CMO Survey: Marketer Optimism for U.S. Economy Slumps
Chief marketing officers (CMOs) are less optimistic about the U.S. economy than they were six months ago, a new survey reveals.
When asked if they were more or less optimistic about the overall U.S. economy compared to last quarter, just 29 percent of respondents expressed optimism, down 34.3 percentage points from the previous survey in February 2012. The percentage of respondents who answered they were less optimistic shot up from 8.5 percent in February to 35.8 percent in the most recent survey.
The group rating the future of the economy as "no change" increased from 28.3 percent in February to 35.2 percent.
A total of 528 CMOs responded to The CMO Survey, with 86 percent of those representing a level of vice president or above. The survey was conducted between July 17 and Aug. 3, 2012.
"The greatest pessimism lies among business-to-business companies. These companies have not seen their markets rebound," said Christine Moorman, director of The CMO Survey and professor of business administration at Duke University's Fuqua School of Business. "Furthermore, for the first time in the history of The CMO Survey, pessimists, optimists and the 'no change' group are nearly equal, indicating a great deal of uncertainty and no strong consensus about the direction of the economy."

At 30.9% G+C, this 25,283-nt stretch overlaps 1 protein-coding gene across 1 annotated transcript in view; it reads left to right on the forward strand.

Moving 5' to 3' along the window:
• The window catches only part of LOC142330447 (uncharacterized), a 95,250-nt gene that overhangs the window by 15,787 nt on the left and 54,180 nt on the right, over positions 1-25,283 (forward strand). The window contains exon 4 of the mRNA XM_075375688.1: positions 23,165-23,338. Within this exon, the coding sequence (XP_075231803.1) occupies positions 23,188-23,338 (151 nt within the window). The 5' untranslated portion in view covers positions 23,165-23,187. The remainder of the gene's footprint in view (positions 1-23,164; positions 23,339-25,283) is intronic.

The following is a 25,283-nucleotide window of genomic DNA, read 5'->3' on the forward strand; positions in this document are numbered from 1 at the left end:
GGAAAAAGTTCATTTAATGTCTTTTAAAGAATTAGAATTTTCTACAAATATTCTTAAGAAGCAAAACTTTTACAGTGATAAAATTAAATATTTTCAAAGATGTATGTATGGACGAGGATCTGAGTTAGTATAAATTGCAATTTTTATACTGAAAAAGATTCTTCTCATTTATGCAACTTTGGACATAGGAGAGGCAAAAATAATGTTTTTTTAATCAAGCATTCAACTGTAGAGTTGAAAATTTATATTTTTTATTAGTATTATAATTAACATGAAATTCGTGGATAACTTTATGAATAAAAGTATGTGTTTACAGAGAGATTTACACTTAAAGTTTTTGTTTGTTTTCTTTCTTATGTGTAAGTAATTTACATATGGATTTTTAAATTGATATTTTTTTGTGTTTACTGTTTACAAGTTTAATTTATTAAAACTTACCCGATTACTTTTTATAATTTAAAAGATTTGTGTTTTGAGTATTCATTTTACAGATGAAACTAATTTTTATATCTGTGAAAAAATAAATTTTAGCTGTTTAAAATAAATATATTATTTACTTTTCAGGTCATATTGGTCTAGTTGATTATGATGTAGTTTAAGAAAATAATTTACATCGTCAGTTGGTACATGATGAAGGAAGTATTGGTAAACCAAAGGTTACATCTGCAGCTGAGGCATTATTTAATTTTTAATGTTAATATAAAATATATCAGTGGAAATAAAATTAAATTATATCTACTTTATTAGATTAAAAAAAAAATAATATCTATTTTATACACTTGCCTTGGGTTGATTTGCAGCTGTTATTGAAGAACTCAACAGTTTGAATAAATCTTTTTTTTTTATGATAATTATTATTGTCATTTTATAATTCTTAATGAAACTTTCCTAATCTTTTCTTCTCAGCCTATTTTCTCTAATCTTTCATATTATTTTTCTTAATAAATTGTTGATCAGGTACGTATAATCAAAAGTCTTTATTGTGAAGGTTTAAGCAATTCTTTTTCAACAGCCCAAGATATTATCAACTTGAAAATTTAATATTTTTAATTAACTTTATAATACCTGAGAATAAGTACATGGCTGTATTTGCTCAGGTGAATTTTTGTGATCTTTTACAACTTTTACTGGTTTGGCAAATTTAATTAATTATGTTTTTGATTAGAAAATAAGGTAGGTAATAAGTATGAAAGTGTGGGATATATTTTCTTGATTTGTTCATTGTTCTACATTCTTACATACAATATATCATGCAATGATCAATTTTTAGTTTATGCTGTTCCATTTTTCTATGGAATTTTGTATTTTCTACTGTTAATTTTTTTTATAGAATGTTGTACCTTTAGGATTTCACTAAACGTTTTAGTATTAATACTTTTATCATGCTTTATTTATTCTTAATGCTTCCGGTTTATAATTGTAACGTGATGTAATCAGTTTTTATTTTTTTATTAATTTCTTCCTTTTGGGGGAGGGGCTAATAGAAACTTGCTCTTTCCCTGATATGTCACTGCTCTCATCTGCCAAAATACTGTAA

Even more telling, Moorman says, is the fact that CMOs expect key customer metrics to decrease in the next 12 months, including purchase volume, purchase of related products and services, retention and new customers entering the market. Customers are expected to be more focused on price, thereby exerting pressure on companies to drive down the prices of products and services. To make matters worse, CMOs expect competition to increase, including more competitors and more intense rivalry.
Despite the overall anxiety about the future of the U.S. economy, CMOs remain optimistic about their own companies. On an optimism scale of 0-100, CMOs gave their own company a 69.6 score compared to 58.4 for the overall economy, which is partly due to CMOs having private information about their own companies' strengths and strategies, Moorman said. The CMOs report that their companies will take on more risk in the next year as they target new markets and offer new products and services.